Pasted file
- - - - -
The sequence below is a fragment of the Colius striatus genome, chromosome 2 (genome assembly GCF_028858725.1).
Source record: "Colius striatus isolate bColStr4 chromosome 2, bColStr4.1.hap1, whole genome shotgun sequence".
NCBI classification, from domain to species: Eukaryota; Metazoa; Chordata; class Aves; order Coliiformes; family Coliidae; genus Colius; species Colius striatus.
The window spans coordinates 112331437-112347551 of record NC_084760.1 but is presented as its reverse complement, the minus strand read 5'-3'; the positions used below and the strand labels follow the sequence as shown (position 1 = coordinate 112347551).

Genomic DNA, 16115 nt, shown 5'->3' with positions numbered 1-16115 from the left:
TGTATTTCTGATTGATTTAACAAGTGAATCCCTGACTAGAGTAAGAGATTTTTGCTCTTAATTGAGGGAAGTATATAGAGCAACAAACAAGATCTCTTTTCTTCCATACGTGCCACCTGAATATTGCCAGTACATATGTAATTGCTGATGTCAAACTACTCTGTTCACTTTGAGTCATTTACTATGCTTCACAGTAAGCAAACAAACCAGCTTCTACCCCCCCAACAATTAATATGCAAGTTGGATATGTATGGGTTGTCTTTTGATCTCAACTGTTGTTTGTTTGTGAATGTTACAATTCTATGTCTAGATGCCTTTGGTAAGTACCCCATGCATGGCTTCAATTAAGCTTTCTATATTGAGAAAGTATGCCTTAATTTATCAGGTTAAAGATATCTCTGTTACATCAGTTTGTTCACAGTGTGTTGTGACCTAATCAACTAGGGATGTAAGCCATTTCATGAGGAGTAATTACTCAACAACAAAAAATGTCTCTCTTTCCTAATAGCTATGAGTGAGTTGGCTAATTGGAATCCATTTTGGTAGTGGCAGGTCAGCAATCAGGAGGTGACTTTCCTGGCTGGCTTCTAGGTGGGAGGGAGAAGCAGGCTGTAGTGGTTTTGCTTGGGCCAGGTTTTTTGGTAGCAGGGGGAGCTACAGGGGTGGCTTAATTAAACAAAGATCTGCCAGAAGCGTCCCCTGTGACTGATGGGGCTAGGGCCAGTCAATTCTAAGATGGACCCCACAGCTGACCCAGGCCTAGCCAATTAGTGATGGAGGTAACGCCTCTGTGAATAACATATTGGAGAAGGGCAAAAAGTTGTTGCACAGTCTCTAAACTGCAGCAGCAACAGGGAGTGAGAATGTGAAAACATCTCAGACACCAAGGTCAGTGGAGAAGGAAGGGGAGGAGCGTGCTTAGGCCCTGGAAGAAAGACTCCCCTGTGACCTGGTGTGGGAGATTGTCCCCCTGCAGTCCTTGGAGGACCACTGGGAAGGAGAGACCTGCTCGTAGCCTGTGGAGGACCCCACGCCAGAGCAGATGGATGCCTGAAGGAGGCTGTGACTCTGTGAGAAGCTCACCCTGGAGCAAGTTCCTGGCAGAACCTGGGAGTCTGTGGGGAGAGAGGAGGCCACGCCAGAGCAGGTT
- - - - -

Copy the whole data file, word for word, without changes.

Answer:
The sequence below is a fragment of the Colius striatus genome, chromosome 2 (genome assembly GCF_028858725.1).
Source record: "Colius striatus isolate bColStr4 chromosome 2, bColStr4.1.hap1, whole genome shotgun sequence".
NCBI classification, from domain to species: Eukaryota; Metazoa; Chordata; class Aves; order Coliiformes; family Coliidae; genus Colius; species Colius striatus.
The window spans coordinates 112331437-112347551 of record NC_084760.1 but is presented as its reverse complement, the minus strand read 5'-3'; the positions used below and the strand labels follow the sequence as shown (position 1 = coordinate 112347551).

Genomic DNA, 16115 nt, shown 5'->3' with positions numbered 1-16115 from the left:
TGTATTTCTGATTGATTTAACAAGTGAATCCCTGACTAGAGTAAGAGATTTTTGCTCTTAATTGAGGGAAGTATATAGAGCAACAAACAAGATCTCTTTTCTTCCATACGTGCCACCTGAATATTGCCAGTACATATGTAATTGCTGATGTCAAACTACTCTGTTCACTTTGAGTCATTTACTATGCTTCACAGTAAGCAAACAAACCAGCTTCTACCCCCCCAACAATTAATATGCAAGTTGGATATGTATGGGTTGTCTTTTGATCTCAACTGTTGTTTGTTTGTGAATGTTACAATTCTATGTCTAGATGCCTTTGGTAAGTACCCCATGCATGGCTTCAATTAAGCTTTCTATATTGAGAAAGTATGCCTTAATTTATCAGGTTAAAGATATCTCTGTTACATCAGTTTGTTCACAGTGTGTTGTGACCTAATCAACTAGGGATGTAAGCCATTTCATGAGGAGTAATTACTCAACAACAAAAAATGTCTCTCTTTCCTAATAGCTATGAGTGAGTTGGCTAATTGGAATCCATTTTGGTAGTGGCAGGTCAGCAATCAGGAGGTGACTTTCCTGGCTGGCTTCTAGGTGGGAGGGAGAAGCAGGCTGTAGTGGTTTTGCTTGGGCCAGGTTTTTTGGTAGCAGGGGGAGCTACAGGGGTGGCTTAATTAAACAAAGATCTGCCAGAAGCGTCCCCTGTGACTGATGGGGCTAGGGCCAGTCAATTCTAAGATGGACCCCACAGCTGACCCAGGCCTAGCCAATTAGTGATGGAGGTAACGCCTCTGTGAATAACATATTGGAGAAGGGCAAAAAGTTGTTGCACAGTCTCTAAACTGCAGCAGCAACAGGGAGTGAGAATGTGAAAACATCTCAGACACCAAGGTCAGTGGAGAAGGAAGGGGAGGAGCGTGCTTAGGCCCTGGAAGAAAGACTCCCCTGTGACCTGGTGTGGGAGATTGTCCCCCTGCAGTCCTTGGAGGACCACTGGGAAGGAGAGACCTGCTCGTAGCCTGTGGAGGACCCCACGCCAGAGCAGATGGATGCCTGAAGGAGGCTGTGACTCTGTGAGAAGCTCACCCTGGAGCAAGTTCCTGGCAGAACCTGGGAGTCTGTGGGGAGAGAGGAGGCCACGCCAGAGCAGGTT